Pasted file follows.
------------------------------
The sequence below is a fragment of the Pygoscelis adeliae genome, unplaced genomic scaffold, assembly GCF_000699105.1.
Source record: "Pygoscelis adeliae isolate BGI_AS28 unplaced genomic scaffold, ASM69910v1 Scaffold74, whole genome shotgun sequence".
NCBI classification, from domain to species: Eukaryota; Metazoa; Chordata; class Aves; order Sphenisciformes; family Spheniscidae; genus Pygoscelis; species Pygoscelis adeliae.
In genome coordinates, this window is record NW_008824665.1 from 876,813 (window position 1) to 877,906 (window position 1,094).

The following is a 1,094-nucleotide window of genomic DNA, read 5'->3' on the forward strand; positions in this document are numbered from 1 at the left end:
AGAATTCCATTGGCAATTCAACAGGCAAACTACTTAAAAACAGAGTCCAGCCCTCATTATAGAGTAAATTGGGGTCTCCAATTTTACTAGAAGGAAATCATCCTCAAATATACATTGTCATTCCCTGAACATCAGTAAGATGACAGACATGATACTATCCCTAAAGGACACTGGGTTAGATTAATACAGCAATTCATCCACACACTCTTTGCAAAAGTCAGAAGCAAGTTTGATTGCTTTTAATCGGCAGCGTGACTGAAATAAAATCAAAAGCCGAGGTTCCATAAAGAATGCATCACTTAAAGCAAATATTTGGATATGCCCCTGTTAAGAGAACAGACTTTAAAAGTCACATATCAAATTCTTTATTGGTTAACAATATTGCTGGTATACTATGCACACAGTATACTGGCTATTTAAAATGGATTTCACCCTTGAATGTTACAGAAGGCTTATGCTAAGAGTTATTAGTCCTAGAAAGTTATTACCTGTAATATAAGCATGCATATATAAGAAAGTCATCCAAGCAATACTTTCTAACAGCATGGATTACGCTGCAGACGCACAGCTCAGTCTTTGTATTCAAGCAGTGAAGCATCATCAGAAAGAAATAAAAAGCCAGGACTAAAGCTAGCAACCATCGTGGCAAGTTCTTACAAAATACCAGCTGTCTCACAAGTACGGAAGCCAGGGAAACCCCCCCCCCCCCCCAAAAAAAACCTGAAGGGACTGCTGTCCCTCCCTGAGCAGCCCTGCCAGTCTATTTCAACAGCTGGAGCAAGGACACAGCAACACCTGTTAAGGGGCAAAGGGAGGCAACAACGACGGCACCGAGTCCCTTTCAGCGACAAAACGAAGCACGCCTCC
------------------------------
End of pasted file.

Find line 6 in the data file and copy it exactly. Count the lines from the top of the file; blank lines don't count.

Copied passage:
AGAATTCCATTGGCAATTCAACAGGCAAACTACTTAAAAACAGAGTCCAGCCCTCATTATAGAGTAAATTGGGGTCTCCAATTTTACTAGAAGGAAATCATCCTCAAATATACATTGTCATTCCCTGAACATCAGTAAGATGACAGACATGATACTATCCCTAAAGGACACTGGGTTAGATTAATACAGCAATTCATCCACACACTCTTTGCAAAAGTCAGAAGCAAGTTTGATTGCTTTTAATCGGCAGCGTGACTGAAATAAAATCAAAAGCCGAGGTTCCATAAAGAATGCATCACTTAAAGCAAATATTTGGATATGCCCCTGTTAAGAGAACAGACTTTAAAAGTCACATATCAAATTCTTTATTGGTTAACAATATTGCTGGTATACTATGCACACAGTATACTGGCTATTTAAAATGGATTTCACCCTTGAATGTTACAGAAGGCTTATGCTAAGAGTTATTAGTCCTAGAAAGTTATTACCTGTAATATAAGCATGCATATATAAGAAAGTCATCCAAGCAATACTTTCTAACAGCATGGATTACGCTGCAGACGCACAGCTCAGTCTTTGTATTCAAGCAGTGAAGCATCATCAGAAAGAAATAAAAAGCCAGGACTAAAGCTAGCAACCATCGTGGCAAGTTCTTACAAAATACCAGCTGTCTCACAAGTACGGAAGCCAGGGAAACCCCCCCCCCCCCCCAAAAAAAACCTGAAGGGACTGCTGTCCCTCCCTGAGCAGCCCTGCCAGTCTATTTCAACAGCTGGAGCAAGGACACAGCAACACCTGTTAAGGGGCAAAGGGAGGCAACAACGACGGCACCGAGTCCCTTTCAGCGACAAAACGAAGCACGCCTCC